If You Could Ask the Siblings

2015 Refresh Sibling Panel
2015 Refresh Sibling Panel

Next week I’m facilitating a sibling panel at the Refresh Conference. You all know how passionate I am about giving voice to siblings, in fact I’m currently working on a book on this topic.

My panel consists of two adults, one college student, and two young teens. All are siblings who had children from “hard places” join their families. Some of the panelists were also adopted, others were born into their families.

If you could ask them a question, what would it be? I want to be certain that I’m meeting the needs of the audience, not just following my own interests.

Please take a moment to leave me a comment – I would love to hear from you. Or, you can email your question to me at lisa@onethankfulmom.com

If your children would like to participate in the book, I would love to hear from them too. You can find the information in the post, Giving Voice to Siblings (and how you can help).

Thank you a million times over.

Lisa

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Let me introduce myself. Russ and I are the parents of twelve children by birth and adoption, and sometimes more through foster care. I'm the creator of One Thankful Mom which has been as much of a gift to me as to my readers. In 2011 I became a TBRI® Pracitioner* and have lived and breathed connected parenting ever since. I'm deeply honored to be the co-author, together with the late Dr. Karyn Purvis, of The Connected Parent; it is her final written work. I love speaking at events for adoptive and foster parents. I'm also the co-founder of The Adoption Connection, a podcast and resource site for adoptive moms. I mentor and encourage adoptive moms so you can find courage and hope in your journeys of loving your children well.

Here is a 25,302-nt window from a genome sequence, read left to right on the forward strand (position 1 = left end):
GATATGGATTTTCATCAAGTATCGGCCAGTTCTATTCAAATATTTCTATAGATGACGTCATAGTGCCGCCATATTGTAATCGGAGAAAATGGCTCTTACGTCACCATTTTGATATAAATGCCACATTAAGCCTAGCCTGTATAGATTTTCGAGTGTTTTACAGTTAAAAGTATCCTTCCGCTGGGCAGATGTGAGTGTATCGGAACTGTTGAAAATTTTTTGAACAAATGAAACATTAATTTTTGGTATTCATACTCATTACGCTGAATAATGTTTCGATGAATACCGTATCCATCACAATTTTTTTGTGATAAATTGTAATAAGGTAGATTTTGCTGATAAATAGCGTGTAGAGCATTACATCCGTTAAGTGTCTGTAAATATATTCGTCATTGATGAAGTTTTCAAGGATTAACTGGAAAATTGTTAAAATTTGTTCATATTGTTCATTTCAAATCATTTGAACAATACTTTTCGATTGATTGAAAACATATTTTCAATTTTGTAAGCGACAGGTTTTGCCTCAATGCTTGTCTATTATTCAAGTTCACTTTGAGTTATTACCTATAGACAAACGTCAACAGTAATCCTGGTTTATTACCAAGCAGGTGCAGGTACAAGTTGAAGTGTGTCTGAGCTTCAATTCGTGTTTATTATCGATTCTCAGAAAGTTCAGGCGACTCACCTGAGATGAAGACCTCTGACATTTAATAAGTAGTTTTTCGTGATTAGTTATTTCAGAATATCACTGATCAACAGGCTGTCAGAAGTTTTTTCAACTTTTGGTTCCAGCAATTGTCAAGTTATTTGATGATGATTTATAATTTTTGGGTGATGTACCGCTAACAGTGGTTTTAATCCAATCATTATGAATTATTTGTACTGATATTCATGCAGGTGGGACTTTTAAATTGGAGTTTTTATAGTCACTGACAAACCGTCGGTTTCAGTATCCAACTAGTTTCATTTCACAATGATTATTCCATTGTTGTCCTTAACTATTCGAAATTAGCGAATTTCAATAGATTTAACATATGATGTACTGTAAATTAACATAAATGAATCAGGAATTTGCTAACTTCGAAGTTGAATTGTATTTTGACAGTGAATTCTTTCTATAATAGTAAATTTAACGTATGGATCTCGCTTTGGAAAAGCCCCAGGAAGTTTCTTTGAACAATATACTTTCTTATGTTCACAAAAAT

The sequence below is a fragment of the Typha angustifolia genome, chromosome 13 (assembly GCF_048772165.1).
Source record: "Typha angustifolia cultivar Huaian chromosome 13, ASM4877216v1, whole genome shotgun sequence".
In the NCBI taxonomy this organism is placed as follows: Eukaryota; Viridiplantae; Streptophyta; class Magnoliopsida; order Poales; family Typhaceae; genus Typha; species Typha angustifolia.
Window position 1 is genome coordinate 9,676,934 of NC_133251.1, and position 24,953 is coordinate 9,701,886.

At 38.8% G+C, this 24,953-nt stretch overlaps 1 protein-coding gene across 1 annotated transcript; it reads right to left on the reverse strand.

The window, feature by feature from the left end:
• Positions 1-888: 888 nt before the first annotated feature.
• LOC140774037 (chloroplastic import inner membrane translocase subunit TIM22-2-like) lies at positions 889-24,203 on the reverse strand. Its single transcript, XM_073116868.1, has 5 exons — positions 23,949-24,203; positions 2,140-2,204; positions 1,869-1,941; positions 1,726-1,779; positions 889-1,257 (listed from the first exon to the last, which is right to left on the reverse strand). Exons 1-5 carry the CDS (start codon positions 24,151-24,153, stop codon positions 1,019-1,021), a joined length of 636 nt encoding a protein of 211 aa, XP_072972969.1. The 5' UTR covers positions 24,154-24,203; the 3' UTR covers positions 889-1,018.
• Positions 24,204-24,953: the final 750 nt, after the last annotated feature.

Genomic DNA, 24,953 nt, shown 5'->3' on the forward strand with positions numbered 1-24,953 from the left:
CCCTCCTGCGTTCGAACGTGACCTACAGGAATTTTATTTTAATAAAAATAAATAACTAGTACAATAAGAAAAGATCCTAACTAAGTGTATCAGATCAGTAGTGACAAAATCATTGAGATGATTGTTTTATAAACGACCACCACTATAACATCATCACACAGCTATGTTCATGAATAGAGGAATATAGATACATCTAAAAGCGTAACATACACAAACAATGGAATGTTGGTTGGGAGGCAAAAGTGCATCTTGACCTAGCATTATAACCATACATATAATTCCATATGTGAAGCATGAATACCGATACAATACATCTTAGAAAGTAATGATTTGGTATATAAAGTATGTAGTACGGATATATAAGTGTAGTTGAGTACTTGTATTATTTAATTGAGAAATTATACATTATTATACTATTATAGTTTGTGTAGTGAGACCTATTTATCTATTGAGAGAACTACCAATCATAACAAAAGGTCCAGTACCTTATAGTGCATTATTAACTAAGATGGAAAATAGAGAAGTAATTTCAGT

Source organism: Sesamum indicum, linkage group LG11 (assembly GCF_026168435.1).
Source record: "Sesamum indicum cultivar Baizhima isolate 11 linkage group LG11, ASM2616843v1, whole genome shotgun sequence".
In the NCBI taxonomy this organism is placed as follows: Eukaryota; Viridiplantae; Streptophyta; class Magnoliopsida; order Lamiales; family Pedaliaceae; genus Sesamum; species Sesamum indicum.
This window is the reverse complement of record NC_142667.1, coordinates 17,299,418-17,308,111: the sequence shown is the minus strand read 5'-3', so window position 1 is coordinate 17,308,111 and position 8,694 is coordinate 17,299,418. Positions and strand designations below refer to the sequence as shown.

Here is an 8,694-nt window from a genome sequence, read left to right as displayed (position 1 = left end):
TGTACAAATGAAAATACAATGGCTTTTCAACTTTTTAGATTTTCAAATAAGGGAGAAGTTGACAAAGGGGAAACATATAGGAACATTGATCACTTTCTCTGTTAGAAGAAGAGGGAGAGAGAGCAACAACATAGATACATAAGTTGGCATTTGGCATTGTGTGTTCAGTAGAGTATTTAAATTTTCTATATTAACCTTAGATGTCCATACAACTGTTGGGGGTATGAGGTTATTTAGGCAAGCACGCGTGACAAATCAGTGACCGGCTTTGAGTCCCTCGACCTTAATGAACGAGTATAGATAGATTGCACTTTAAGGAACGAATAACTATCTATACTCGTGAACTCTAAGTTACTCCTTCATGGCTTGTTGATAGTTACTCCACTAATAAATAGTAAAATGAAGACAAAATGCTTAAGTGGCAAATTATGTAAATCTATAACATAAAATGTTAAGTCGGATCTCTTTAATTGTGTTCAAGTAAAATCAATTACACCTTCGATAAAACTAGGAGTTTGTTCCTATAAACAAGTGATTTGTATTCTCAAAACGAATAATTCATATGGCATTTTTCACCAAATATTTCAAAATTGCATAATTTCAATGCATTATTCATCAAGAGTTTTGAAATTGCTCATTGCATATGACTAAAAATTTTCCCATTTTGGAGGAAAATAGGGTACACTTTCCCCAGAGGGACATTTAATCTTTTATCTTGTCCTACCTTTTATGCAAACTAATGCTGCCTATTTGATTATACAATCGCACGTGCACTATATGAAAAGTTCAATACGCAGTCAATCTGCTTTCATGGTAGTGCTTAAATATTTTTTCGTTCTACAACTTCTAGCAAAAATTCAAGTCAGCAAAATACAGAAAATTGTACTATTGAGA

11 Comments

  1. Heather
    February 19, 2016

    How can parents best support your feelings, struggles, but also follow the calling God has laid on their hearts?

    What are good ways to help siblings connect in deep meaningful ways, that are not forced?

    What are things your parents did to reassure you that you were not forgotten or unloved or unimportant?

    Reply
    1. Lisa Qualls
      February 19, 2016

      Thank you, Heather! This is so helpful.

      Reply
  2. Grace
    February 19, 2016

    I'm a current college student passionate about foster care and adoption. I have close family & friends that have/are dealing with challenges with their siblings from "hard places." I didn't understand a lot of it when I was younger which I think was appropriate, but now as I'm older I'm understanding the gravity of their experiences. The siblings all seem very burnt out from their situations. My questions is: "What can a friend who lives outside of your home best do to support and encourage you?" My Aunt emphasized to me that some of her kids wanted to process things more out loud, while others preferred to process things more internally. I just desire to be a constant encouragement as I know it's hard, but I'm not sure how to best do that.

    Thanks for your blog! It's been such a great resource for me. -Grace

    Reply
  3. Sondra
    February 19, 2016

    What thoughts or fears did you have in the midst of the meltdowns and tantrums? And what can parents do to help with those while dealing with the tantrums?

    Reply
  4. Anna
    February 19, 2016